“The illegality of the Israeli settlements is one of the most settled and uncontentious issues in modern international law and diplomacy. Their illegality has been confirmed by the United Nations Security Council, the General Assembly, the Human Rights Council, the International Court of Justice, the International Committee of the Red Cross, the High Contracting Parties to the Fourth Geneva Convention and by many international and regional human rights organizations… [but] the international community has been remarkably reluctant to enforce its own laws.”

We sponsored UN Resolution 2334 in 2016 to reiterate that illegality, but we have done nothing to make our action meaningful.  We speak up for principled fair access to Covid vaccines in the Pacific, but we have not spoken to Israel’s legal (and moral) failure to provide Covid vaccines to the people of occupied Palestine.  And so on. 

The rules-based order we seek requires more than that.

Ardi Imseis is a Canadian law professor and former Senior Legal Counsel to the Chief Justice of Alberta. He has made an excellent argument to go further and recognise the State of Palestine.  He elaborates Palestine’s qualification to be recognised, and outlines the legal and institutional value of regarding both Palestine and Israel as sovereign and territorially inviolable. In a world of state-based institutions, a State of Palestine would have access to “a number of legal principles that, by definition, can only apply to states and which are therefore the bedrock of the modern international legal order.”  Recognition would also “serve as a holding operation … to halt the ongoing colonization by the occupying power” of Palestinian territory and Palestinians’ lives. 

Alternative Jewish Voices has called for us to recognise Palestinians as a people with equal standing to speak about their resources, lives and aspirations.  Recognition would help to bring about the preconditions for any number of states to be governed in the interest of all citizens.  Isn’t that what our government says that it wants?

Early in our own uneven work of decolonisation, Aotearoa-NZ would bring a grounded, hopeful voice to the project of doing Palestine policy differently.  We would add to the external pressure for constructive change.  Surely that is where our values lead us. How much impact would it make, to uphold the laws that we sign or to act in the interest of a rules-based world? Absurdly, in all the decades of this occupation, it hasn’t been tried. 

No single policy will please the Jewish community, because we are not monolithic.  A quarter of the American Jewish voters – and a third of those aged under forty years – surveyed by the Jewish Electorate Institute now call Israel an apartheid state.  Locally, we are as deeply divided.  However, we are not the object of the policy and we must not be an excuse for inaction.  Israel’s forever-occupation is not about us.  As Sara Roy writes,

“Israel’s struggle against the Palestinian people is fundamentally about their presence and their representation to the world.  It is about diminishing if not removing their certainty by depriving them of agency and capacity and condemning them for their own privation.  Palestinians have resisted.  Yet, their resistance is not enough… They must be seen as a civil society with aspirations no different from ours.  They must be seen as the solution to the problems of their region.”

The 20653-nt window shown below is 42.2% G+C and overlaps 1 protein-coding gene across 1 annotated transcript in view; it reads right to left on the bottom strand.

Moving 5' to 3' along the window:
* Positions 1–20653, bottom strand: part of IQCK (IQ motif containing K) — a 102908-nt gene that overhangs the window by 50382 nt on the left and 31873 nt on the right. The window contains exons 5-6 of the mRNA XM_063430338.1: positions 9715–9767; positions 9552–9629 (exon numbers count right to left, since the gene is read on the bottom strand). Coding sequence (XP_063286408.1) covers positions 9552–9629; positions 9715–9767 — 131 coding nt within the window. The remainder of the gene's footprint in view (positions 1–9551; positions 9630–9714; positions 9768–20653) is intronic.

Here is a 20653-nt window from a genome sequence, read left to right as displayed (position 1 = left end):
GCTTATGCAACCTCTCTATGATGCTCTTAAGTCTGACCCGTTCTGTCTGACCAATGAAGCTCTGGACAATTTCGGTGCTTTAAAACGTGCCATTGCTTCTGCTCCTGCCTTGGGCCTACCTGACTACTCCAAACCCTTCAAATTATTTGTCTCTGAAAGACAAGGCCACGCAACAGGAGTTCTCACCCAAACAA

In our Jewish community, in Aotearoa and in Palestine, there can be no future based on erasing a nation.  We need to embark on the work of listening, making good the harm that has been done, imagining and constructing a future together.  There is no other way forward – and that is the vision to which our national policy should speak.

Marilyn Garson

Not just antisemitism: protest that neither hates nor falsely equates

Members of Alternative Jewish Voices and Wellington Palestine sat down last weekend to explore the speech of protest that neither hates nor falsely equates.  

We find that language in the discourse of human rights, because rights are either everyone’s rights, or they are nothing. We reject any language which ethnically ranks and values human beings.  Rights value us according to a single, shared human standard.  Then the law can distinguish between the different obligations of occupier and occupied, and the wildly different proportions of actual harm.

We deplore the weapons of war because we are all flesh and blood and family.  We mourn all of the deaths. We do not equate the dangers or the damages. We protest Israel’s regime, wherein the weapons are wielded so disproportionately by the powerful against the powerless.  We call for legal accountability to replace the present, violent impunity.

That is not anti-Israel.  Accountability takes the side of civilians. The armed party which does the overwhelming share of the wrongful killing and destruction, earns the overwhelming share of the law’s attention.  The community which experiences the overwhelming share of the dispossession, loss and harm deserves the greatest part of our concern, our protection.  B’Tselem, an Israeli human rights organisation, tracks the casualties of this occupation.  Through the past twenty years, the casualites have been 88% Palestinian.